Over the last year and a half there has been a wave of pledges to reduce greenhouse gas emissions to net zero[i]. In June 2019 the UK became the first major economy to commit to achieving net zero. However, the UK now accounts for just under 1% of world emissions, so this commitment on its own makes little difference to prospects for global emissions, even if it is met in full. The UK’s commitment was followed by similar pledges by the EU and New Zealand[ii]. These pledges increased coverage to around 9% of emissions.
The proportion of emissions covered by such pledges changed radically in September 2020 when China, by far the world’s largest emitter with around 30% of the global total, committed to achieving carbon neutrality[iii]. With Japan and South Korea recently making similar pledges, nearly half of emissions from energy and industry are now covered by pledges to eliminate them (see chart).
Chart: proportion of emissions from energy and industry covered by net-zero pledges[iv]
Shares of emissions are in 2019. Source: EDGAR database
This has happened so fast that it seems likely to create strong momentum for action by other countries. For example, it is hard to see Australia (1.14 % of emissions) not responding while its major trading partners in Asia are taking such action. The Government of Canada (1.54% of emissions) has already made a net-zero pledge, though it has not yet been passed into law.
India (6.8 % of emissions) alone could increase the proportion of emissions covered to over 50%. However the Indian Government does not yet appear ready for such a pledge.
The USA (13.4 % of emissions) could make a huge difference. President-elect Biden has committed to rejoining the Paris Agreement and has proposed a net zero target. However the balance of power in the Senate is still unclear, and this may prove an obstacle to some types of action.
The data described here covers emissions from energy and industry only, so does not include emissions from land use change. Tropical countries with rapid deforestation, notably Brazil and Indonesia, add substantially to global emissions – partly, of course, driven by demand for agricultural products from China, Europe and North America and elsewhere. Reforestation, alongside other measures, could enable routes to net-zero for these jurisdictions, especially with support from elsewhere.
The challenge of meeting net zero commitments remains daunting. However, the more countries that adopt such commitments, the easier it will be to meet them, as new technologies will be deployed at larger scale and lower cost, and there will be fewer distortions to trade arising from different levels of ambition to reduce emissions.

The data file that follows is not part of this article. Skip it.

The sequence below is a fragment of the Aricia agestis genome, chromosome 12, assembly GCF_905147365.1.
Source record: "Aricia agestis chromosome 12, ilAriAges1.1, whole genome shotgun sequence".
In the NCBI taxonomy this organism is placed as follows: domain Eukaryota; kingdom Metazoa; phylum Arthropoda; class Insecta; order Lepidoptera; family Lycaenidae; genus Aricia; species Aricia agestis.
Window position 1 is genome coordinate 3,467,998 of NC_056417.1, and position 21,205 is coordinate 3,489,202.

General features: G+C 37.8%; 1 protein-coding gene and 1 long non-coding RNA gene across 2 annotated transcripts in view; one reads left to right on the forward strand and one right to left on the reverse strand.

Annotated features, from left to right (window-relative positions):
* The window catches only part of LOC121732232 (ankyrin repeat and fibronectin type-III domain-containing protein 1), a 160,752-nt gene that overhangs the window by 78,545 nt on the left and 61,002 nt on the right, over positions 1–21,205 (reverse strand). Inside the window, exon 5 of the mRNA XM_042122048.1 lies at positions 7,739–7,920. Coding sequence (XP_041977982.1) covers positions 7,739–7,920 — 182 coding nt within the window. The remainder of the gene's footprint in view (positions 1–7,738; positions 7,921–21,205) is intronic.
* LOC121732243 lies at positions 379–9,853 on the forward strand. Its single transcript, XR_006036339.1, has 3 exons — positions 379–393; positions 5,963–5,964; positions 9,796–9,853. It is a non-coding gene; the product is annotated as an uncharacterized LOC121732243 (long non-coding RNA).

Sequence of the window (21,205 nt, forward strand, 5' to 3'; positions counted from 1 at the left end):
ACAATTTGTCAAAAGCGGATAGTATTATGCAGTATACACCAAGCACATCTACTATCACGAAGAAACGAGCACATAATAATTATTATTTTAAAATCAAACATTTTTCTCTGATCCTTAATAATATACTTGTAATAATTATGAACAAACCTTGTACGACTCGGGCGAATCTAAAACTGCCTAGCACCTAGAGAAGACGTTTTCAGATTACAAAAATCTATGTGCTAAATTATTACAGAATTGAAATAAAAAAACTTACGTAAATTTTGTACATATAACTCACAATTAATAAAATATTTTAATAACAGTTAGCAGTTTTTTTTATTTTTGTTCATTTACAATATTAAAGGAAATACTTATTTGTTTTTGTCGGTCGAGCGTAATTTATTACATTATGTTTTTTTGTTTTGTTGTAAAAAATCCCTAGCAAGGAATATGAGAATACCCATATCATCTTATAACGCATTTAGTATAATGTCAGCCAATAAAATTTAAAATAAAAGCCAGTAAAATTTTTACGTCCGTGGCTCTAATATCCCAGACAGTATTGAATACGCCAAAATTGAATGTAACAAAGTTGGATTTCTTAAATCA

For too many years far too little has been done to reduce emissions and avoid damaging climate change. However it appears that, while there is still a vast amount of work to be done, at last things are beginning to head in the right direction.
Adam Whitmore – 10th November 2020
[i] In this post I use the terms carbon neutrality and net zero emissions interchangeably. I have interpreted each to be consistent with the definition used in the Paris Agreement (Article 4) of achieving a balance between anthropogenic emissions by sources and removals by sinks of greenhouse gases. It is not always clear what is implied by the use of each term in public announcements. It may be that in some cases carbon neutrality is intended to refer to carbon dioxide only, allowing net emissions of other greenhouse gases to continue.
[ii] Other countries within the EU, including France, Sweden and Denmark, made their own pledges. This was followed by an EU wide commitment. The full legal processes for ratifying this commitment by the EU have not yet been completed but the commitment has support from all major parties and institutions, and its ratification appears to be a formality.
[iii] China’s pledge is to achieve carbon neutrality by 2060, rather than the date of 2050 pledged by others, but it is possible this date will be brought forward in future. It is in any case a hugely ambitious commitment.
[iv] The chart shows commitments excluding small economies, and including only those where the commitment seems firm. Some smaller economies, including Costa Rica, also have net zero targets, while others have aspirational targets with varying degrees of commitment.